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I'm an American living in Madrid; bought this book for a driving tour of the north: Galicia, Asturias, Cantabria, Euskadi, and Navarre. I've not yet tried it on the south of the country. I've used Lonely Planet for 10 years and approximately 30 countries.
I found this book to be dissapointing for the following reasons:
1. A lot of info in the book is outdated, like they just left stuff in from 2007 without checking it. It's more than just closed restaraunts and discotechs (although they exist in spades) - there are huge swathes of highway missing from the maps. A lot of this was editorial sloppiness - for example the map of Spain in the front of the book has some of the new highways, but the province maps at the start of each chapter do not.
2. It leaves off Ceuta, Melilla, and the Canary Islands. The Canaries are clearly missing because LP wants to gouge you for a second book (they do a similar scam with the US state of Hawaii), but why are Ceuta and Melilla missing? The book is very preachy about getting off the traditional tourist track, and those two cities (which are Spanish enclaves on the North African coast) have unique cultures and really rely on tourism to survive. It is especially galling bc the book instructs you how to take the ferry to Morroco from Algecieras, without ever mentioning that you can easily go to Ceuta just 20 kilos away on the same boat. It smacked of political correctness of not wanting to offend the 5 Morrocans that might purchase this book.
3. My opinion is that the booked lacked a sense of itself. For example, it might only tell you how to get to a city by bus or train, as if the reader is likely to be a student that is too young/poor to rent a car. But, after "getting there", the accomodation options will center on quaint inns out of town at a price of 120 euros a night, which someone arriving by bus could not reach or afford. Other times the book goes the exact opposite direction, for example by telling you to drive the 5 kilos from Malpica to St. Hadrian when there is a beautiful coastal walk (complete with boardwalks) that passes several sheltered coves, beaches, fountains, and picnic parks, as if only older drivers and never anyone fit would be on the Costa Morte. The book tries to be both "Fodors" and "Rough Guide" at once, and comes off not being as good as either.
4. Far too much space is devoted to food. For example, octopus is the traditional dish of Galicia, but do I really need to know 5 different octopus restaraunts in every city, and 2 in every small town? No one wants to eat that much octopus, and I can just look at the signs anyway. At least for me, I get in the car and drive Spain to see the sights, not to eat stuff that I could just buy in Madrid without difficulty. This seemed to relate to the book's lack of sense of itself - the huge focus on food is clearly meant to appeal to the fat American cruise ship crowd that would normally buy a Rick Steves guide. But it really turned me off as the traditional LP customer (young professional with lots of travel experience). And the vegetarian advice is severely lacking, even where vegetarianism is easy like Madrid. Please LP - less food, more sights.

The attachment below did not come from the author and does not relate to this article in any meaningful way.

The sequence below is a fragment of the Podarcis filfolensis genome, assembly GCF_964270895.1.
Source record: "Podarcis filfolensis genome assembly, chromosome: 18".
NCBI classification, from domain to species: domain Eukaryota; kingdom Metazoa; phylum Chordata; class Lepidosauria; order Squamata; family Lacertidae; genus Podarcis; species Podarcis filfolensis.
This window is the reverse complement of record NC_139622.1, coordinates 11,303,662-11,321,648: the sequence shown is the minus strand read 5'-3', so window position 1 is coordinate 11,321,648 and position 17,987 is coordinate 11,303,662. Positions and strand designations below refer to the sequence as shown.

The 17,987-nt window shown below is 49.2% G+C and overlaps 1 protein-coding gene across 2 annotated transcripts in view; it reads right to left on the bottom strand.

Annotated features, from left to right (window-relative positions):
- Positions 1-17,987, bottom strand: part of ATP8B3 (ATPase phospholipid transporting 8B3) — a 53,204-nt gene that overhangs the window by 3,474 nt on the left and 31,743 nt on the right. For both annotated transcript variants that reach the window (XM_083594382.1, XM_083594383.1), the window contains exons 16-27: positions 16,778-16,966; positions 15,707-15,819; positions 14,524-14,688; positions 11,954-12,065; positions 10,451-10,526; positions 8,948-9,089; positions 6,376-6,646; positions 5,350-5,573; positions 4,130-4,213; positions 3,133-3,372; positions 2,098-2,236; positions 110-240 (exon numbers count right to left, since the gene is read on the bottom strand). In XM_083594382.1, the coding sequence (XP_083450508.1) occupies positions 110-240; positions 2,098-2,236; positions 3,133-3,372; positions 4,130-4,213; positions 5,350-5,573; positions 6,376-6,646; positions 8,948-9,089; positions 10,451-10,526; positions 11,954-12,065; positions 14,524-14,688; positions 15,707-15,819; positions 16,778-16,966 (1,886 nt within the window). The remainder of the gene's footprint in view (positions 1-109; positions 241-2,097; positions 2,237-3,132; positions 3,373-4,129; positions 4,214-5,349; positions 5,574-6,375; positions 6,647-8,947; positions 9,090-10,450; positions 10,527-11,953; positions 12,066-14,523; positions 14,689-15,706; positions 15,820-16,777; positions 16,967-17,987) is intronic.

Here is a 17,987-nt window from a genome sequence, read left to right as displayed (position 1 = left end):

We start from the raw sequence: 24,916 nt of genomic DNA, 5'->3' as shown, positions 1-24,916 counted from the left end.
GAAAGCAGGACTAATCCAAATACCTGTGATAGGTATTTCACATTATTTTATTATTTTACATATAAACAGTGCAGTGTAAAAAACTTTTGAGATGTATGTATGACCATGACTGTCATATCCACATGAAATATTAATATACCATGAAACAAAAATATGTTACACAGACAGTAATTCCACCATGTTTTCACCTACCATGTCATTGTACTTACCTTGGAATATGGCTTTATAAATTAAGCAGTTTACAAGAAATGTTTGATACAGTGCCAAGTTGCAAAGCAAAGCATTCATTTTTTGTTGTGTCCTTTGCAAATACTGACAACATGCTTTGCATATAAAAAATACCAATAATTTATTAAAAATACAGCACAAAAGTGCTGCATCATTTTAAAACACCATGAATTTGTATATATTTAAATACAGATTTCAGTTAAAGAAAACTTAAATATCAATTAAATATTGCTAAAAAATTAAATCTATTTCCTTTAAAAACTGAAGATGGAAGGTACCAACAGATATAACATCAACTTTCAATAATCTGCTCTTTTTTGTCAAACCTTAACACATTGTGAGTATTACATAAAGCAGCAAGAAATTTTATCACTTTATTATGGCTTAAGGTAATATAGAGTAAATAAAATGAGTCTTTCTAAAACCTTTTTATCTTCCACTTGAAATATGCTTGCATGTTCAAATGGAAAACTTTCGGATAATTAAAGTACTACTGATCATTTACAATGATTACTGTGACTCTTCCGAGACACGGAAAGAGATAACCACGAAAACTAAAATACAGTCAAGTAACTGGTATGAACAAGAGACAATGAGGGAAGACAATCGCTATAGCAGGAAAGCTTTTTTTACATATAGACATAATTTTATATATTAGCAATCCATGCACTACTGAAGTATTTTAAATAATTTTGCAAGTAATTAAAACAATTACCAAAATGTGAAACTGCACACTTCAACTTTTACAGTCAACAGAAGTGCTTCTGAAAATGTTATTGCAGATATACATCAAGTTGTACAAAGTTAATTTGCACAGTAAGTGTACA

5. The book alternates between a snide tone and an overwhelmingly positive one, without directly stating the reasons for either. For example, the town of Arena at the base of the Picos is described as "singularly unimpressive". But why? It has a nice river park, plenty to eat and drink, and is the obvious base to start the gorge walks. The real reason is that it is a tourist trap for Madrilenos taking day trips, so there are a ton of stores selling "local artisen" products at a 1000% mark up from the same item in the supermarket 50 meters away. So, why not just tell me that, a la "Note that often the 'local artisan' products are really mass produced items available at supermarkets for substantially lower prices.". I appreciate directness.
6. A minor complaint - the book wastes a lot of space writing out that places are wheelchair accessible. A simple picture of a wheelchair (like a handicapped spot) would suffice. Such symbols are already used for things like accomodation (a house) and dining (a fork and knife), so this is a no brainer.
Rolled together, these issues made the book less enjoyable for me than a typical LP product. That said, it does provide a lot of information and can really guide you through most of the country, hence my "fair" rating. If I had it to do again I would look at the other guides first before reaching for this one, which is contrary to my usual always-buy-LP standard. Happy travels!